I happen to speak English – you may not. Retail Analyst Andrew Busby takes a look at what the 1st day from NRF 2017 had in store.
Much has been written in the lead up to this year’s BIG Show about the impact technology is poised to make on the retail industry and so one of the most eagerly anticipated NRF conferences in years opened today.
Of course, there are many different languages, English being just one of those and which happens to be my native tongue, yours might be different but of one thing I’m absolutely sure, it won’t be the language traditionally used by computers: binary. Bits & bytes 1 or 0; it has been the same for decades and can be traced all the way back to Alan Turing and the Turing machine in the 1940’s.
That is until now.
“Fundamentally, retail has remained unaltered for over 100 years; that, however is all about to change”
The retail industry is on the brink of a revolution, the like of which has never been seen before: ever.
Fundamentally, retail has remained unaltered for over 100 years; that, however is all about to change. The era of artificial intelligence has been upon us for a few years but at NRF 2017 we saw AI on steroids: cognitive computing. And leading the revolution is IBM with its Watson initiative (more of that to come on day 2). So what exactly is cognitive computing?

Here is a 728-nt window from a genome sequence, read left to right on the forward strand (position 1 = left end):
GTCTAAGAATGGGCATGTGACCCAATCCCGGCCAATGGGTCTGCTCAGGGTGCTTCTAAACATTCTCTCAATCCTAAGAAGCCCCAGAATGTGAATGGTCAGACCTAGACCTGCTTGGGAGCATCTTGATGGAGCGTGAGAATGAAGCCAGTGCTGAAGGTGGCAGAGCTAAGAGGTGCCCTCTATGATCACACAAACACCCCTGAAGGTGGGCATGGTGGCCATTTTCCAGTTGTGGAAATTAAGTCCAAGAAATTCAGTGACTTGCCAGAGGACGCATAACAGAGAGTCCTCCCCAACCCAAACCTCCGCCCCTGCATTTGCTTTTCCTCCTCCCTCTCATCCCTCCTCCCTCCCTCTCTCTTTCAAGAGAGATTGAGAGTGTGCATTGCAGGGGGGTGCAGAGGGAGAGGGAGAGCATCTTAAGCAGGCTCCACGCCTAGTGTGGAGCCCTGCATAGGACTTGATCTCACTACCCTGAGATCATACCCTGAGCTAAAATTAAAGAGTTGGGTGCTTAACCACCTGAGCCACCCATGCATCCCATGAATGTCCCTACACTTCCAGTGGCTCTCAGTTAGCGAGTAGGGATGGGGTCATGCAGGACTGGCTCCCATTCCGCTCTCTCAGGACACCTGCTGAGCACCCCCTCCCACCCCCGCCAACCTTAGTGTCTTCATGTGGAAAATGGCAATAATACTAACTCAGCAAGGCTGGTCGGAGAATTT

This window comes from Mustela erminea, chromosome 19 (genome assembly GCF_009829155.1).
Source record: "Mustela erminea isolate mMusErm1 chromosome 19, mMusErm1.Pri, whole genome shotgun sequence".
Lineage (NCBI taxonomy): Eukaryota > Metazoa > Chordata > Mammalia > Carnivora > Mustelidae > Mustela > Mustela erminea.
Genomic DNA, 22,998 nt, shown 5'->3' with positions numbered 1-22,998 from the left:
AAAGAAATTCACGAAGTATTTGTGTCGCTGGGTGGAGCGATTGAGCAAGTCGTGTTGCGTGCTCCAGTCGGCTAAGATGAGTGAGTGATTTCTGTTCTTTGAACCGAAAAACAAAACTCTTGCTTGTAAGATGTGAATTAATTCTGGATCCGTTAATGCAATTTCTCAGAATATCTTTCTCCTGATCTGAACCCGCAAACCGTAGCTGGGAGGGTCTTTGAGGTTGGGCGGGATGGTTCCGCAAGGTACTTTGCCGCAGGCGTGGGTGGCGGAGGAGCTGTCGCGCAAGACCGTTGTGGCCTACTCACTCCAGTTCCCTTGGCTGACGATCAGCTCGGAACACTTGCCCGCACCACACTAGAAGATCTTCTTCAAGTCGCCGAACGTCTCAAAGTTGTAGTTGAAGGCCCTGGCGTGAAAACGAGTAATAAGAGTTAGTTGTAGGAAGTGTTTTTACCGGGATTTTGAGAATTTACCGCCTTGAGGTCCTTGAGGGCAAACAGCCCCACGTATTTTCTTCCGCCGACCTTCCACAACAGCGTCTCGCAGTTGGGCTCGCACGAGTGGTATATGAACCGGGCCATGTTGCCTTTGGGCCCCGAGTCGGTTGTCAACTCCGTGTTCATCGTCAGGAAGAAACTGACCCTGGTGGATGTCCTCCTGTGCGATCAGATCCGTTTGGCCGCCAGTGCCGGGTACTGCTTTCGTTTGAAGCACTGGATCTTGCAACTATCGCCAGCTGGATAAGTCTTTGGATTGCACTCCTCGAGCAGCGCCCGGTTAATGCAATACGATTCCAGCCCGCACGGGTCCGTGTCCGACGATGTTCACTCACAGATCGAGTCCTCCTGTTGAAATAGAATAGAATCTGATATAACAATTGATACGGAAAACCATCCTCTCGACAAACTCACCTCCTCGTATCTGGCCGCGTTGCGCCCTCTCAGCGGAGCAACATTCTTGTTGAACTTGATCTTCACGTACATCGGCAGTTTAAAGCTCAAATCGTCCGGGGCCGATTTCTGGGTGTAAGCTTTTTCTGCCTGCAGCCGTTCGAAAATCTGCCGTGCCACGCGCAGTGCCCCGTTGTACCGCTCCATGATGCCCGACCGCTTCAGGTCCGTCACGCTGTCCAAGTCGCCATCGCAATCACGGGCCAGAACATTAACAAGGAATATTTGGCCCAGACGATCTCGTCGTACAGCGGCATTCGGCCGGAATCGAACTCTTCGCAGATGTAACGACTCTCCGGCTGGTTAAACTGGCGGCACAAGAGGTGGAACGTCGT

Put simply, it is a means by which a computer can become an extension of human expertise at huge scale. And that is because cognitive learns – 24×7. Up until now, computers, including those driving current analytics, can only process what they are pre-programmed to do. Not cognitive.
Cognitive learns by having the ability to process (just like you and I) unstructured data such as video, images, articles, news clips, social media etc
So what does all this mean for retail?
Two E’s emerged from the first day at NRF: engagement and experience. Retailers are anxiously seeking both in abundance. Better more intimate engagement with their customers in order to be able to deliver a more immersive experience which will encourage their customers to keep coming back for more.
But without deep understanding of the customer, levels of engagement and customer experience will always remain at an embryonic stage.
Elsewhere at NRF, as expected, robotics, AR (augmented reality) and VR (virtual reality) were strongly in evidence but the pattern had been set and underlined by two young forward thinking organisations at the end of the day.
Both Indochino and Shoes of Prey make custom fashion (suits and shoes respectively). Both see offline and online as one and significantly, both see data as the key to driving better personalisation. Really understanding their customers’ lifestyles and preferences, clearly forefront in their plans and in doing so perhaps they are both showing us the model for the future.
Andrew Busby is founder of Retail Reflections & The Retail Advisory Board and an IBM Futurist